When Scholarship and Tribal Heritage Face Off Against Commerce
OXFORD, Ala. — Overlooking the Interstate and an outdoor shopping mall here stands a sad little hill, bald but for four bare trees and a scattering of stones.
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Bob Farley for The New York Times
Harry O. Holstein, the archaeology professor who tried to protect the stone mound.
That the stones are there is beyond argument. But everything else about them — whether somebody put them there, how long they have been there and what should be done with them — became a matter of fierce debate last summer and has continued to yield surprising twists into recent weeks.
The latest episode in the very long history of the Oxford stones began last June, when an excavator showed up on the hill. The city was planning for the construction of a Sam’s Club nearby and intended to use dirt from the hill for the area where the store would sit.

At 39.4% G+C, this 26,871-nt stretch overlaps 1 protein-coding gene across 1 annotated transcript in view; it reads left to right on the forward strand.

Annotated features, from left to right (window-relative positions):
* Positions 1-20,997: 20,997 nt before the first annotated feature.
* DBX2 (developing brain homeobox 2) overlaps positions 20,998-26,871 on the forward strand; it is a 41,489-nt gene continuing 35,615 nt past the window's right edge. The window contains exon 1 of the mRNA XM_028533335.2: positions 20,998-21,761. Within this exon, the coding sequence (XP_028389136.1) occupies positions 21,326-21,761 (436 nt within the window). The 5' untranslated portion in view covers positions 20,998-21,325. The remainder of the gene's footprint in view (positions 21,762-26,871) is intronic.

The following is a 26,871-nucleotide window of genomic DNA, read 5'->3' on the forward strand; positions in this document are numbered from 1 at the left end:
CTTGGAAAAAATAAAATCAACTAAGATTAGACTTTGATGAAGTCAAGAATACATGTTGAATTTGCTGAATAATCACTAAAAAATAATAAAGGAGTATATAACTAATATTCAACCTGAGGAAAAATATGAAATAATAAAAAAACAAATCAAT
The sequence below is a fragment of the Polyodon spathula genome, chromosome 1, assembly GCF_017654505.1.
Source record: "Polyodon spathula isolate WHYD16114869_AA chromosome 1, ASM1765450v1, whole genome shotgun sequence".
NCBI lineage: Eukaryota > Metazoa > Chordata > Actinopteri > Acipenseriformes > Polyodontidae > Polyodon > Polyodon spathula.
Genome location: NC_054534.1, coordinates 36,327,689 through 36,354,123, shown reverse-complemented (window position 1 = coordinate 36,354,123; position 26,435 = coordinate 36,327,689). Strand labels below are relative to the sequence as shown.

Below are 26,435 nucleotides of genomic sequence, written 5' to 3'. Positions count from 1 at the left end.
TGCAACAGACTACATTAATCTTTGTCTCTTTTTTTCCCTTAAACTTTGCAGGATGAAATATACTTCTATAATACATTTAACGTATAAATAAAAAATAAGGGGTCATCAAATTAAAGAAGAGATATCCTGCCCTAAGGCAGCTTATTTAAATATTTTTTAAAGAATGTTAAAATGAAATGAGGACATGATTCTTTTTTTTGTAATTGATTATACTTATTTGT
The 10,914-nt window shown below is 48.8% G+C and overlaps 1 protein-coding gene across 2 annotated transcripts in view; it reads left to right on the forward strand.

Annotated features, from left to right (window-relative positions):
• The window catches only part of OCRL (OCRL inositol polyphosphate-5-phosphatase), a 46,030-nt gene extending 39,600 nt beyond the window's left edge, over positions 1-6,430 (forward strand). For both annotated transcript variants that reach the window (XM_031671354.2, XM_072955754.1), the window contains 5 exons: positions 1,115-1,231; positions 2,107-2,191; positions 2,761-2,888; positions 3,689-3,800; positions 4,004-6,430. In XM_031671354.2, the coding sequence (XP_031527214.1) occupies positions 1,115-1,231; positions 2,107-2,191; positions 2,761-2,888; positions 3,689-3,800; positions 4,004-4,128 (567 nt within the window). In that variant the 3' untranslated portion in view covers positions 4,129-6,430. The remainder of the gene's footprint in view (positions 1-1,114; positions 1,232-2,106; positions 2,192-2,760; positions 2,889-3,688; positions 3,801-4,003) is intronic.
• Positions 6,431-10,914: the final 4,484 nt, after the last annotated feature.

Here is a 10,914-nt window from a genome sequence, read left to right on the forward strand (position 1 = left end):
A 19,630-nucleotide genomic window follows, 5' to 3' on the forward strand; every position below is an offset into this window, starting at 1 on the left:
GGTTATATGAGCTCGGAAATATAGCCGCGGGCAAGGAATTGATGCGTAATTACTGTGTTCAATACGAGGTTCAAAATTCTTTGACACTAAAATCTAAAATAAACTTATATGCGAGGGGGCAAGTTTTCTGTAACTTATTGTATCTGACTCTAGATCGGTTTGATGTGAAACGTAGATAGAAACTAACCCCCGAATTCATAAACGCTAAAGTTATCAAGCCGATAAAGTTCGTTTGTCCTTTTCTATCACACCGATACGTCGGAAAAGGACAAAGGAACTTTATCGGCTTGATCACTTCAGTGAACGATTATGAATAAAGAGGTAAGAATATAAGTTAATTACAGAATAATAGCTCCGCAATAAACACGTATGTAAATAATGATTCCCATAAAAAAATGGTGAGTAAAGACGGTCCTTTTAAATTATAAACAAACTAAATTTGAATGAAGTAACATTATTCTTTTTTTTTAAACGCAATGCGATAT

Then a local archaeology professor began making phone calls.
The professor, Harry O. Holstein of nearby Jacksonville State University, had concluded that a stone mound at the top of the hill was constructed by American Indians more than a thousand years ago, and in 2003 he recorded it in a state archaeological registry. The possibility of its being destroyed, Dr. Holstein said, made him sick.
“I’m not against development,” he said. “But some things should just be saved.”